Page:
Between June 1930 and August 1931, after a series of mental health episodes had whittled away at her career, her marriage, and her overall well-being, Zelda Fitzgerald was a patient at Les Rives de Prangins, a clinic in Nyon, Switzerland, where she wasn’t allowed visitors until her treatment had been established. The experience, as one could imagine, was tremendously isolating: once at the center of a lively and glamorous scene, she now found herself utterly alone with her thoughts. Her husband, F. Scott Fitzgerald, sent short notes and flowers every other day. She wrote long letters in reply, tracing the contours of her mind, expressing both love for and frustration with Scott, and detailing, in luscious, iridescent prose, the nonevents of her days. Dear Scott, Dearest Zelda collects more than three hundred of the couple’s letters to each other. Three of Zelda’s letters from Les Rives de Prangins—carefully transcribed with an eye for accuracy, misspellings and all—appear below.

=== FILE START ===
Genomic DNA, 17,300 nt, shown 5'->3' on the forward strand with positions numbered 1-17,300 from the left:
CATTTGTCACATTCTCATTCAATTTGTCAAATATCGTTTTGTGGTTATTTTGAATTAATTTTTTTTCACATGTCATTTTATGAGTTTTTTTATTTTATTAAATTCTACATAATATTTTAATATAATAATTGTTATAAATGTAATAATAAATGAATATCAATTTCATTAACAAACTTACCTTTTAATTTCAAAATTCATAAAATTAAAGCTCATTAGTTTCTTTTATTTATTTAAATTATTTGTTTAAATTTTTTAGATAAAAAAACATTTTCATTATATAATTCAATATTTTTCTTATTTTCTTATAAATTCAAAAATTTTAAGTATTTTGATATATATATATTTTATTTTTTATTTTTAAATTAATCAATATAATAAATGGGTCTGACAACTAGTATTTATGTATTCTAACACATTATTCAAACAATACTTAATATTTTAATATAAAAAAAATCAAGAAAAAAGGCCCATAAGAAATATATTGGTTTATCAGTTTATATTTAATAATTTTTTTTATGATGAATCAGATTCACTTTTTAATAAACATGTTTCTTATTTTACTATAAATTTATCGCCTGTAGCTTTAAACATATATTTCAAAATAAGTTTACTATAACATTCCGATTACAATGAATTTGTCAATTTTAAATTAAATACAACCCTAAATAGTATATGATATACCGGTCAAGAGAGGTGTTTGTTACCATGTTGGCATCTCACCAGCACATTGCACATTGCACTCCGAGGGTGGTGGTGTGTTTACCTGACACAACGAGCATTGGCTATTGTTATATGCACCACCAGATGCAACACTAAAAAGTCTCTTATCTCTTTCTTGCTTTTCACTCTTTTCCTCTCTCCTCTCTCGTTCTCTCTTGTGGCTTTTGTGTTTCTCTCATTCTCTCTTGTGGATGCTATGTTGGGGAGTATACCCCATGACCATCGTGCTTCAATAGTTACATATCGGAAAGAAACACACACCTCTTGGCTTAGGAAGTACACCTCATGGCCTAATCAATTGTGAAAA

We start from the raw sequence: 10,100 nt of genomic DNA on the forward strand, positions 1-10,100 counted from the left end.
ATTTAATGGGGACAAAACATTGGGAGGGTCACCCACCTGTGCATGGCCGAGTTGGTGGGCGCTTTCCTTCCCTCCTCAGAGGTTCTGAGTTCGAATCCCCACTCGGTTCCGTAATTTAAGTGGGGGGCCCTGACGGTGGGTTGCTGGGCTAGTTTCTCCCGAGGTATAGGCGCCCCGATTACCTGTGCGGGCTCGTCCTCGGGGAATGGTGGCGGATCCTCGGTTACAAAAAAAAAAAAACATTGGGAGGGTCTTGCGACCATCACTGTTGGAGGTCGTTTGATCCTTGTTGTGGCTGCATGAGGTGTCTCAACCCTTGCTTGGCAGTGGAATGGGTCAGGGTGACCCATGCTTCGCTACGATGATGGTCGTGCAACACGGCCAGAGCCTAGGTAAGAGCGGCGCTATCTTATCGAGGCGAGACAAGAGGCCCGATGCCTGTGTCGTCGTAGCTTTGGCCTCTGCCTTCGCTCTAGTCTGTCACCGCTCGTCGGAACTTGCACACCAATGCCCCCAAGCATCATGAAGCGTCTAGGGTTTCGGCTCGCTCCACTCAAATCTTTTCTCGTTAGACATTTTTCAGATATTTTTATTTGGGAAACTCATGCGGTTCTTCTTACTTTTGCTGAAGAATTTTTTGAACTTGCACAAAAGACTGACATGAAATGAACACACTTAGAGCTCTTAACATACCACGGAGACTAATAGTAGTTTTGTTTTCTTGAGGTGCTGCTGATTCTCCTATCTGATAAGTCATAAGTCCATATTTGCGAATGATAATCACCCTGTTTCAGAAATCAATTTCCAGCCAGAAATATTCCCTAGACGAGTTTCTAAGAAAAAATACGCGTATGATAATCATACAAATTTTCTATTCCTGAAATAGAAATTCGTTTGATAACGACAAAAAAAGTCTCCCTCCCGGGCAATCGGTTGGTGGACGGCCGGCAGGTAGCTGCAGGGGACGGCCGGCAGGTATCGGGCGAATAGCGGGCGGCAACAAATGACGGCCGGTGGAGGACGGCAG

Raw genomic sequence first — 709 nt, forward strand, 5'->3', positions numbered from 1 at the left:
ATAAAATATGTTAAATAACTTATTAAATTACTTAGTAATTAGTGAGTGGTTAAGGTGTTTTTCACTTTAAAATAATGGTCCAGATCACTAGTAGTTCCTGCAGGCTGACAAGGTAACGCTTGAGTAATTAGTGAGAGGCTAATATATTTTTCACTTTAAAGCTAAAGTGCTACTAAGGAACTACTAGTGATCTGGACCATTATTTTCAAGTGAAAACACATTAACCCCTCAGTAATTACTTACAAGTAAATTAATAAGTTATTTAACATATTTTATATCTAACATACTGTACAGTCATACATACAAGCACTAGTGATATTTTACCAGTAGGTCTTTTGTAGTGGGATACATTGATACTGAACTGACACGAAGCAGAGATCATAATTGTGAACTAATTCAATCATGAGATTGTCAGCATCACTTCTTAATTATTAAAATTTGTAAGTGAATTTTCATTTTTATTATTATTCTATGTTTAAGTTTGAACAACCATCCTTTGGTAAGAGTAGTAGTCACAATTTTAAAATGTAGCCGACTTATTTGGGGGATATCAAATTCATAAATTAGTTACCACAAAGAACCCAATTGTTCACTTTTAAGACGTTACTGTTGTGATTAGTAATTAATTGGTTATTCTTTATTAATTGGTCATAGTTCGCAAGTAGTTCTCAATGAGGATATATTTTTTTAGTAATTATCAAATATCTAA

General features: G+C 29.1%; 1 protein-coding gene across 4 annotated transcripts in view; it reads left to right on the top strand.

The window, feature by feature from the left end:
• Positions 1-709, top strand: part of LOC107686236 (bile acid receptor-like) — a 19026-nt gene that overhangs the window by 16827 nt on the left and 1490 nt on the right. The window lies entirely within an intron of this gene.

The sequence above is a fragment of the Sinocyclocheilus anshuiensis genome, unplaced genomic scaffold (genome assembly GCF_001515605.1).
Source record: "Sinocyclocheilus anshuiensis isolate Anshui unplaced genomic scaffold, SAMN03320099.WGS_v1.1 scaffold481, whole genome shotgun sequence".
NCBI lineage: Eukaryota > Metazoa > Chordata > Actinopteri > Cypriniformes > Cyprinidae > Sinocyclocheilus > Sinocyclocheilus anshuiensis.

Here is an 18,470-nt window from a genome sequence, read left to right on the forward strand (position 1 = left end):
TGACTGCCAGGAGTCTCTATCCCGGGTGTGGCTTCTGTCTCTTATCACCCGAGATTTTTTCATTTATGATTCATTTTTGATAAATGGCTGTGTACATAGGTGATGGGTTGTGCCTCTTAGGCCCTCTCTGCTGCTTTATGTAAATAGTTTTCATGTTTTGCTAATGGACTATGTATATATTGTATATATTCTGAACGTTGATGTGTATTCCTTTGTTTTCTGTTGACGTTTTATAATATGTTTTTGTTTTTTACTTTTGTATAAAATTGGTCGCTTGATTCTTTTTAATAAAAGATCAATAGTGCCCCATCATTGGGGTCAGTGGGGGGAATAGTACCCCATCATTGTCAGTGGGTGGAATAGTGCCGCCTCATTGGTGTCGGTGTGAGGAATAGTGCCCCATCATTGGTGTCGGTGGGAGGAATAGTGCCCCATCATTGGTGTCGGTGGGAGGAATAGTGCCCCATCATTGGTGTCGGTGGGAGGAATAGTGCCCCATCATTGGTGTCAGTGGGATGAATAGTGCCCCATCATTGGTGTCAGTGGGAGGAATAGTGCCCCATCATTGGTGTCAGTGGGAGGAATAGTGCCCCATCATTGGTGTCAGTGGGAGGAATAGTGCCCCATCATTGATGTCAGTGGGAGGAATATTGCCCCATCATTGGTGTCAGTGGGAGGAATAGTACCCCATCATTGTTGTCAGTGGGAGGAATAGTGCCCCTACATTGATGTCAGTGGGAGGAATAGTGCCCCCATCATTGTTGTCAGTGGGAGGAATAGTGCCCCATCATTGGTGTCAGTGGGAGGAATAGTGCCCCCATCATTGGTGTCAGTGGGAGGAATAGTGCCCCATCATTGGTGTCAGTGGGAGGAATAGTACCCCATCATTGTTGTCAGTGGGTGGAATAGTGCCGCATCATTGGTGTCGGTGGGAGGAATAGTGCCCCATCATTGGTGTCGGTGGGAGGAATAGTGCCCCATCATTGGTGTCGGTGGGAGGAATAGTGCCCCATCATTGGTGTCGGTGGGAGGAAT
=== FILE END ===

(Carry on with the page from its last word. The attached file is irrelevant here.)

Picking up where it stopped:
Dearest, my Darling—
Living is cold and technical without you, a death mask of itself.
At seven o:clock I had a bath but you were not in the next room to make it a baptisme of all I was thinking.
At eight o:clock I went to gymnastics but you were not there to turn moving into a harvesting of breezes.
At nine o:clock I went to the tissage and an old man in a white stock [smock?] chanted incantations but you were not there to make his imploring voice seem religious.
At noon I played bridge and watched Dr. Forels profile dissecting the sky, contre jour— Read More